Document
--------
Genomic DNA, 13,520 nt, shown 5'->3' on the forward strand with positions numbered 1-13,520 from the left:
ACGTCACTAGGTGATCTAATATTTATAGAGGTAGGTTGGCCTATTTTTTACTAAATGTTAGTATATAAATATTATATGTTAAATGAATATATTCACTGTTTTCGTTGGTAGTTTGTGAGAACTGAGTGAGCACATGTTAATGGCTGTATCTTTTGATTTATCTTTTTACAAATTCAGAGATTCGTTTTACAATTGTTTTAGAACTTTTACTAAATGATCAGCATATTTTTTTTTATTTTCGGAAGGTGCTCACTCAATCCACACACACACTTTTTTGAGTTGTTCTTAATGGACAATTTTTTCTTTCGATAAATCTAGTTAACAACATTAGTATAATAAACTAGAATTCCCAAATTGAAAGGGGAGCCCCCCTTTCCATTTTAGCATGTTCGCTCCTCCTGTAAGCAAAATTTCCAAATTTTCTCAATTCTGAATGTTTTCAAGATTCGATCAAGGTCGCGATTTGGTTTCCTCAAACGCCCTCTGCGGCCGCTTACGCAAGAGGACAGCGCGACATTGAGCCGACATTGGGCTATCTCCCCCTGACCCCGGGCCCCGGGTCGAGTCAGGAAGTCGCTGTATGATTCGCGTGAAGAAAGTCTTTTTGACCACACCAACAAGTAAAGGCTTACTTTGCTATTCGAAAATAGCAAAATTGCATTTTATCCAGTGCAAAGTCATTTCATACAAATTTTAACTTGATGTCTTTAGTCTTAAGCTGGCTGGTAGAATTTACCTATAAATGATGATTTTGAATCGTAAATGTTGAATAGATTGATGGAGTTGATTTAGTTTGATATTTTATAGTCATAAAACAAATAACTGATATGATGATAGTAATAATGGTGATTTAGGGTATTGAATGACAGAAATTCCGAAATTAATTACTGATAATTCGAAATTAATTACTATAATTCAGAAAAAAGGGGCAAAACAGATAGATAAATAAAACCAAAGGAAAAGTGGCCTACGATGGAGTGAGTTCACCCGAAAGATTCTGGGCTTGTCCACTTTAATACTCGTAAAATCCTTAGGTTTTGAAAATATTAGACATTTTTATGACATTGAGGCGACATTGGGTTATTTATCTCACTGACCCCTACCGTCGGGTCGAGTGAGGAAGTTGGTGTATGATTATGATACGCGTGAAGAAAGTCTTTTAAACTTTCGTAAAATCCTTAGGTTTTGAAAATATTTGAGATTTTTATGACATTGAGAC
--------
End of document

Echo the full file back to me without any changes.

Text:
Genomic DNA, 13,520 nt, shown 5'->3' on the forward strand with positions numbered 1-13,520 from the left:
ACGTCACTAGGTGATCTAATATTTATAGAGGTAGGTTGGCCTATTTTTTACTAAATGTTAGTATATAAATATTATATGTTAAATGAATATATTCACTGTTTTCGTTGGTAGTTTGTGAGAACTGAGTGAGCACATGTTAATGGCTGTATCTTTTGATTTATCTTTTTACAAATTCAGAGATTCGTTTTACAATTGTTTTAGAACTTTTACTAAATGATCAGCATATTTTTTTTTATTTTCGGAAGGTGCTCACTCAATCCACACACACACTTTTTTGAGTTGTTCTTAATGGACAATTTTTTCTTTCGATAAATCTAGTTAACAACATTAGTATAATAAACTAGAATTCCCAAATTGAAAGGGGAGCCCCCCTTTCCATTTTAGCATGTTCGCTCCTCCTGTAAGCAAAATTTCCAAATTTTCTCAATTCTGAATGTTTTCAAGATTCGATCAAGGTCGCGATTTGGTTTCCTCAAACGCCCTCTGCGGCCGCTTACGCAAGAGGACAGCGCGACATTGAGCCGACATTGGGCTATCTCCCCCTGACCCCGGGCCCCGGGTCGAGTCAGGAAGTCGCTGTATGATTCGCGTGAAGAAAGTCTTTTTGACCACACCAACAAGTAAAGGCTTACTTTGCTATTCGAAAATAGCAAAATTGCATTTTATCCAGTGCAAAGTCATTTCATACAAATTTTAACTTGATGTCTTTAGTCTTAAGCTGGCTGGTAGAATTTACCTATAAATGATGATTTTGAATCGTAAATGTTGAATAGATTGATGGAGTTGATTTAGTTTGATATTTTATAGTCATAAAACAAATAACTGATATGATGATAGTAATAATGGTGATTTAGGGTATTGAATGACAGAAATTCCGAAATTAATTACTGATAATTCGAAATTAATTACTATAATTCAGAAAAAAGGGGCAAAACAGATAGATAAATAAAACCAAAGGAAAAGTGGCCTACGATGGAGTGAGTTCACCCGAAAGATTCTGGGCTTGTCCACTTTAATACTCGTAAAATCCTTAGGTTTTGAAAATATTAGACATTTTTATGACATTGAGGCGACATTGGGTTATTTATCTCACTGACCCCTACCGTCGGGTCGAGTGAGGAAGTTGGTGTATGATTATGATACGCGTGAAGAAAGTCTTTTAAACTTTCGTAAAATCCTTAGGTTTTGAAAATATTTGAGATTTTTATGACATTGAGAC